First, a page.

Bri got vitiligo when she was 21 years old after going through a stressful time in her life. As a flight attendant, she felt pressure to uphold a certain appearance and started camouflaging her vitiligo and photoshopping her photos. Fast forward five years and Bri is telling her story – spots and all.
Years with Vitiligo: 5
LD: Let’s start at the beginning. When did you first get vitiligo?
B: I have had vitiligo for approximately 5 years now. It started out as small, faint dots on my fingers and face and has been spreading ever since. I don’t have prominent vitiligo on my face anymore, but the skin on my face is extremely sensitive and gets red from any exposure to the hot weather – which is difficult since I live in Dubai. However, my hands are dappled with vitiligo. I have a few tiny marks on my ankles and one on my knee. It is weird not knowing what areas it can spread to next.
LD: You’re right, it is weird not knowing what vitiligo will do next. Lack of control can be one of the hardest parts of living with vitiligo. How do you cope with that?
B: I actually spoke to my friend who developed vitiligo at a young age. She said she does not remember her body without marks, yet on some days when new marks appear, she finds it a little difficult to accept that. I try to think of it that way – our bodies age whether we want it or not. We gain weight, we get wrinkles, we get stretch marks and cellulite. It is part of life, and vitiligo is just one of those things. The best we can do is take care of our bodies and try to love ourselves even if it’s challenging to do so sometimes.
LD: When you first got vitiligo, you were hiding it. Recently, you shared your story on YouTube and Instagram. What inspired that change?
B: I think partially it was the fact that I no longer was a flight attendant. It was difficult to be in a job where your appearance is important. The flight industry has standards for manicures and hairstyles and a strict scar/tattoo policy. I felt the pressure to maintain that certain image, and would often wear concealer on my hands. After a little more than three years of jet-setting around the world, I quit the job because I needed a change professionally and mentally.
I was tired of covering my hands with makeup and always living in fear that people will notice. It was hurtful to admit that I have it, but I wanted to live freely and feel comfortable in my body. So back in December 2019, I started filming the video about my story that I shared almost six months later on World Vitiligo Day in June. I couldn’t think of a more perfect day than that to reveal my “big” secret.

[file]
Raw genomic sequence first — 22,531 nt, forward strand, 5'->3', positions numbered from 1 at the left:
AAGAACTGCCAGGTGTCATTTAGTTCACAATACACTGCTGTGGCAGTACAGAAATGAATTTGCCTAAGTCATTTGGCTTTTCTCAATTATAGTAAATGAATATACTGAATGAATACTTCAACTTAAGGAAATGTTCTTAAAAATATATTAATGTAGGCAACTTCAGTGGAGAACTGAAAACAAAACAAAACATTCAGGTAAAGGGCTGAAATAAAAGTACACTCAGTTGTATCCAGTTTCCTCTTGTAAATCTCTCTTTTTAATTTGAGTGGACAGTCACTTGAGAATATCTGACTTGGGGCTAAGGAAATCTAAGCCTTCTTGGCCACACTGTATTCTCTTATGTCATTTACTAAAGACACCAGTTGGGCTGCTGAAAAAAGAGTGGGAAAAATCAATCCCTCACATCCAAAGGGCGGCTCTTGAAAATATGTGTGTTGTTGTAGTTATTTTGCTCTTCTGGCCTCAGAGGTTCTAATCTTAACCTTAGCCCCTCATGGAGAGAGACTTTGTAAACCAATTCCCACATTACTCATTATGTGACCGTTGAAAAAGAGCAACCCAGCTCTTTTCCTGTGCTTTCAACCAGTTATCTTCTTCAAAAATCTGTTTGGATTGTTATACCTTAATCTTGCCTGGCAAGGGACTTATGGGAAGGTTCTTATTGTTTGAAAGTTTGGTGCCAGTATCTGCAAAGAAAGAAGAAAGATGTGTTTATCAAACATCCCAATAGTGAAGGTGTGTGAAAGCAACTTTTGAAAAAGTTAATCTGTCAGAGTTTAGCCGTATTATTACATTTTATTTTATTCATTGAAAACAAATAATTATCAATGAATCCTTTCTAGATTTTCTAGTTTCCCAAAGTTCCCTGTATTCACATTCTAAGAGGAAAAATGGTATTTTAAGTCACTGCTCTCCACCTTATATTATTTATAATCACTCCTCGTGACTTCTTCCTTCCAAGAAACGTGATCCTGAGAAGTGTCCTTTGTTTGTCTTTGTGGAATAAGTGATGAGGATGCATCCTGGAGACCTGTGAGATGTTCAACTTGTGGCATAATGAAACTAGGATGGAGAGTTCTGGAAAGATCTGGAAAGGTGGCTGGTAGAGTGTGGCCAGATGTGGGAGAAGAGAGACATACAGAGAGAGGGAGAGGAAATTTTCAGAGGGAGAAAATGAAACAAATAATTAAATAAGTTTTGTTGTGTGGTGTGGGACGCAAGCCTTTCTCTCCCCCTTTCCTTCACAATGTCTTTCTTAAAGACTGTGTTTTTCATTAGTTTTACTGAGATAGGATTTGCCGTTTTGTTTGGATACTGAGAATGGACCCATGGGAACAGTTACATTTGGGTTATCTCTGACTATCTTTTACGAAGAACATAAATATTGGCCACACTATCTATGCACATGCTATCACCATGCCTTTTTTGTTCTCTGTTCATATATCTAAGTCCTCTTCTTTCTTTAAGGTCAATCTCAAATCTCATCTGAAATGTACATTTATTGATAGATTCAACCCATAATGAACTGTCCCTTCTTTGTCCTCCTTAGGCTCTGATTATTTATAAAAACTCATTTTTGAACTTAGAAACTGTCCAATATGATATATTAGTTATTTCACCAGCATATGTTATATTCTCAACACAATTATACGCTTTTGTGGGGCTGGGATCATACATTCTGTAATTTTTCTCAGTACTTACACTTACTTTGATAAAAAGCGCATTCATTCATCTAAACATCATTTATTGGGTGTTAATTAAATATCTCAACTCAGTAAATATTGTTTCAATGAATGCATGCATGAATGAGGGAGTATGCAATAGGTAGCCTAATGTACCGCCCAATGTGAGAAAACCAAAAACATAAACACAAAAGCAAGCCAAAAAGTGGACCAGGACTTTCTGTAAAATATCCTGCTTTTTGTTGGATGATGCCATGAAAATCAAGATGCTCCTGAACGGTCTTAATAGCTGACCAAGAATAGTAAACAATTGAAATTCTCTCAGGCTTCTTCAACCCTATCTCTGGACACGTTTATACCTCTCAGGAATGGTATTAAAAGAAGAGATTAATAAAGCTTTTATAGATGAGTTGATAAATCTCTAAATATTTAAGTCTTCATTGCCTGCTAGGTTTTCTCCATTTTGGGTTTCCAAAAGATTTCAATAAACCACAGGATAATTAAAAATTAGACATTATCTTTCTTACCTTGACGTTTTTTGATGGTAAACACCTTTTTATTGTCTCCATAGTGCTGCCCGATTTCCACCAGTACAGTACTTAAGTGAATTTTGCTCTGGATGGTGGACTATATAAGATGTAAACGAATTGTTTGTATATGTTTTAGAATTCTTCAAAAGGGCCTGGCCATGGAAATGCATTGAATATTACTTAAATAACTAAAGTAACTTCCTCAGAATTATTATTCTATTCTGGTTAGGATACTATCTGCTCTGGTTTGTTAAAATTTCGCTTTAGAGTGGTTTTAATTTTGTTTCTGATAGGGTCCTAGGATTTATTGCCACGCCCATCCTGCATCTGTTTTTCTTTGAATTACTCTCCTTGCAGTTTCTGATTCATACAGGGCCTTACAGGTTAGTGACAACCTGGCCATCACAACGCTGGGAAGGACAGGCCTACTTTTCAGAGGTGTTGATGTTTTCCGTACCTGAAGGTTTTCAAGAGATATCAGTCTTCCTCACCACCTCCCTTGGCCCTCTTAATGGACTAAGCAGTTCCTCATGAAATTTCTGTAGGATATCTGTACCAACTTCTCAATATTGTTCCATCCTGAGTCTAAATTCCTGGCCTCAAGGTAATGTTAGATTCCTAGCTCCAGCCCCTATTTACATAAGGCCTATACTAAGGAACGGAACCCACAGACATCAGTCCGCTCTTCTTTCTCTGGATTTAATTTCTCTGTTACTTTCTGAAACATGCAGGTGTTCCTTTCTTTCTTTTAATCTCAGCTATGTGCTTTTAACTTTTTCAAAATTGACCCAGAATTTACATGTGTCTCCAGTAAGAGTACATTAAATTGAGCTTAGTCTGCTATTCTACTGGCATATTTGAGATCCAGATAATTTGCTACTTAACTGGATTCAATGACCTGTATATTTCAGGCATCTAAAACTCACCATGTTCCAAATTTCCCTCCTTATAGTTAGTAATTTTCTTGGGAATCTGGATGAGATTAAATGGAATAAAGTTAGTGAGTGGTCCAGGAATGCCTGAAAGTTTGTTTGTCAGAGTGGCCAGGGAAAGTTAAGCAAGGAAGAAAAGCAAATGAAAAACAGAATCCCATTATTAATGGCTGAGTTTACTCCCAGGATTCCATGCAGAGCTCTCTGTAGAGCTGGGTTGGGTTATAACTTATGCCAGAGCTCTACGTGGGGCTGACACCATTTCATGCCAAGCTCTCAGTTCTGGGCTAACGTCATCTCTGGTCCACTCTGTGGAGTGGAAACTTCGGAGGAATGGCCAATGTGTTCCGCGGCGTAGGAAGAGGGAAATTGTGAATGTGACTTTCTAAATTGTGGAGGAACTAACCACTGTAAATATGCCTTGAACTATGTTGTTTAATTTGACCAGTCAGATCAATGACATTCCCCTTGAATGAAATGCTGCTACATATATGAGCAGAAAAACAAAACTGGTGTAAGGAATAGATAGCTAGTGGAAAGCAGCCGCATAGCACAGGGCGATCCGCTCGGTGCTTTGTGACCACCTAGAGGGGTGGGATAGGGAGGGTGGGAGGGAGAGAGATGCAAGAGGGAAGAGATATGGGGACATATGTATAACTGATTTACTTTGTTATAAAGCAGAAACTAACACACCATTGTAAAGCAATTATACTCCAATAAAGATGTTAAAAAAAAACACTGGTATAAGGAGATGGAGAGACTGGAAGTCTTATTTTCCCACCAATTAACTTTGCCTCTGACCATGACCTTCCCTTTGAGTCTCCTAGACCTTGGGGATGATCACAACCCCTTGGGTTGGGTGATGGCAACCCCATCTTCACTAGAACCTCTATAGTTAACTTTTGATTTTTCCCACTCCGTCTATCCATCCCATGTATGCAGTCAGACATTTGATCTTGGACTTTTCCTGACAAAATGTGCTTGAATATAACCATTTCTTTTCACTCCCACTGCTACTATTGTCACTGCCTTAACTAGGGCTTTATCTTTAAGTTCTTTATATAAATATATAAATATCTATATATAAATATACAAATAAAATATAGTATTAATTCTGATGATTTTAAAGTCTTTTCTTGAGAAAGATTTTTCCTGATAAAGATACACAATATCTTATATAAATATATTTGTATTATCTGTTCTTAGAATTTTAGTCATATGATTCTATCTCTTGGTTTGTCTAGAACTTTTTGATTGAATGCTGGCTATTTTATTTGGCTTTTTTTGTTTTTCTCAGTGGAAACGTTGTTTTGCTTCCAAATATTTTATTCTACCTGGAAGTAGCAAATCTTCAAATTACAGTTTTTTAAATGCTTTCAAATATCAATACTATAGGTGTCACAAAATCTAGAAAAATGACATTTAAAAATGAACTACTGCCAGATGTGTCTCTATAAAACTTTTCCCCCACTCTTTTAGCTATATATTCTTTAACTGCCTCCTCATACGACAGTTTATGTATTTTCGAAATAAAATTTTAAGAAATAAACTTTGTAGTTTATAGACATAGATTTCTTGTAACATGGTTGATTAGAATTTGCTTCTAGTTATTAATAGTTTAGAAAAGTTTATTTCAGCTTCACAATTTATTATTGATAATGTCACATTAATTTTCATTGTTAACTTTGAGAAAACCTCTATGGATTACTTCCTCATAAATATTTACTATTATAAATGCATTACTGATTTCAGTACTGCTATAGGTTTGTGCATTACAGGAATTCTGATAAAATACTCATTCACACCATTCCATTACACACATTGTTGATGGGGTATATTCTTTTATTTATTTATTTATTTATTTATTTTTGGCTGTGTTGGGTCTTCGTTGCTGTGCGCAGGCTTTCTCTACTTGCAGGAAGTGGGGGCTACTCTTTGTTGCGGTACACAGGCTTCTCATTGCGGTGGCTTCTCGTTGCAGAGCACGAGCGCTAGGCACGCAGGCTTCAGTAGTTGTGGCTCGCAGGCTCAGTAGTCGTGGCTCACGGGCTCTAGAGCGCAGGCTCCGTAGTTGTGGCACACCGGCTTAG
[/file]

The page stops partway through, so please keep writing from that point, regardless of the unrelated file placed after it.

LD: What was it like to finally share your “secret”?
B: Almost all of the comments have been extremely supportive. People were saying how they think it’s a unique gift, how no tattoo can do this, and how it makes me stand out. To be honest, I felt so emotional. Releasing the secret almost made me feel naked. It was a very weird feeling. While it didn’t actually help me feel better about living with vitiligo, it does feel better to stop hiding it and just be myself.
LD: You don’t believe anyone should be ashamed of their body – and yet you’re personally facing the struggle to love your own. What has that journey been like for you?
B: It was very hard and it still is at times even after I have shared my story with my followers. Just recently, I had a breakdown thinking about the fact that my kids might potentially have vitiligo because of me. I know it is not a big deal, and it’s all about the upbringing and the example I set for them, but I just don’t wish to cause them any emotional pain. That’s why I get anxious at times and think that maybe I should never have kids. I shared these concerns with my followers, and they said my vitiligo is beautiful and that I would be a great mom. However, I think only those with vitiligo will understand that vitiligo is deeper than the skin. Feeling insecure or upset about it happens even to the strongest of us. I don’t know what the future holds in store for me, but I do hope that one day I can be 100% comfortable with this skin condition. I am just not there yet, and it’s all an uphill process.
LD: Dating with vitiligo is a hot topic for those living with the condition and you mention telling your boyfriend about your vitiligo. What was that conversation like for you?
B: I have previously dated a couple of people who did not seem very compassionate and understanding. They were “weirded out” by the white marks, whereas my boyfriend was so supportive from the moment I told him. It took strength to muster up the courage to tell him about my skin condition because of those guys before him. I am so glad I did. I think the right person does not care, and he or she sees the beauty of your soul. Vitiligo spots only make you more unique and beautiful in their eyes.
LD: What’s your advice for others living with vitiligo today?
B: It’s ok not to know all the answers. The most important thing is to try to go deep within and try to understand what our bodies are trying to tell us and what is life trying to teach us. Life is a journey and it’s not always easy, but we have to be gentle on ourselves because our mind is usually our worst enemy. Find what you love and do more of it because that’s the way to feel fulfilled – not by trying to change your physical appearance. We are all unique and beautiful in our own way.
Erika Page is the Founder and Editor of Living Dappled. After getting vitiligo at the age of seven, she lost 100% of her pigment to the condition and today lives with universal vitiligo.